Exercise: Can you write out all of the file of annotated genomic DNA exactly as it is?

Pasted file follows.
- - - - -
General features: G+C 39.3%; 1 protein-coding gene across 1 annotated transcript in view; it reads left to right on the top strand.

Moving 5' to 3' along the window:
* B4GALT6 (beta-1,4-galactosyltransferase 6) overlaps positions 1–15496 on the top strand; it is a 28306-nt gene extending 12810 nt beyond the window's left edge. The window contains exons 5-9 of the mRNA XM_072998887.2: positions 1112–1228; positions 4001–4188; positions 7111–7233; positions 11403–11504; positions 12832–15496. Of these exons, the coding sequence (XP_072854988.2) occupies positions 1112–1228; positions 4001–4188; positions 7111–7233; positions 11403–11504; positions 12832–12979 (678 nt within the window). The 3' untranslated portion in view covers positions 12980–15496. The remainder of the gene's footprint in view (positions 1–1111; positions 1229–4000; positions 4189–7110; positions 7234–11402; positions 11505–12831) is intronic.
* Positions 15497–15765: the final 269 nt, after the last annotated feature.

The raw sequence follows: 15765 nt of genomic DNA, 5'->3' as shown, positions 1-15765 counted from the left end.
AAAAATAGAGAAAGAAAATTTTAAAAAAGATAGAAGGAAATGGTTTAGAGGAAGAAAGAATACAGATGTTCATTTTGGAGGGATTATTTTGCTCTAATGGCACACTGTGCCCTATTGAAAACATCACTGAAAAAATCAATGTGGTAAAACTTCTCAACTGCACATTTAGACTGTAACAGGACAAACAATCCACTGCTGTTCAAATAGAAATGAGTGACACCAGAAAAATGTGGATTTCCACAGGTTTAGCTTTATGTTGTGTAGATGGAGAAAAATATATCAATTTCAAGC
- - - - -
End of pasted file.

General features: G+C 39.3%; 1 protein-coding gene across 1 annotated transcript in view; it reads left to right on the top strand.

Moving 5' to 3' along the window:
* B4GALT6 (beta-1,4-galactosyltransferase 6) overlaps positions 1–15496 on the top strand; it is a 28306-nt gene extending 12810 nt beyond the window's left edge. The window contains exons 5-9 of the mRNA XM_072998887.2: positions 1112–1228; positions 4001–4188; positions 7111–7233; positions 11403–11504; positions 12832–15496. Of these exons, the coding sequence (XP_072854988.2) occupies positions 1112–1228; positions 4001–4188; positions 7111–7233; positions 11403–11504; positions 12832–12979 (678 nt within the window). The 3' untranslated portion in view covers positions 12980–15496. The remainder of the gene's footprint in view (positions 1–1111; positions 1229–4000; positions 4189–7110; positions 7234–11402; positions 11505–12831) is intronic.
* Positions 15497–15765: the final 269 nt, after the last annotated feature.

The raw sequence follows: 15765 nt of genomic DNA, 5'->3' as shown, positions 1-15765 counted from the left end.
AAAAATAGAGAAAGAAAATTTTAAAAAAGATAGAAGGAAATGGTTTAGAGGAAGAAAGAATACAGATGTTCATTTTGGAGGGATTATTTTGCTCTAATGGCACACTGTGCCCTATTGAAAACATCACTGAAAAAATCAATGTGGTAAAACTTCTCAACTGCACATTTAGACTGTAACAGGACAAACAATCCACTGCTGTTCAAATAGAAATGAGTGACACCAGAAAAATGTGGATTTCCACAGGTTTAGCTTTATGTTGTGTAGATGGAGAAAAATATATCAATTTCAAGC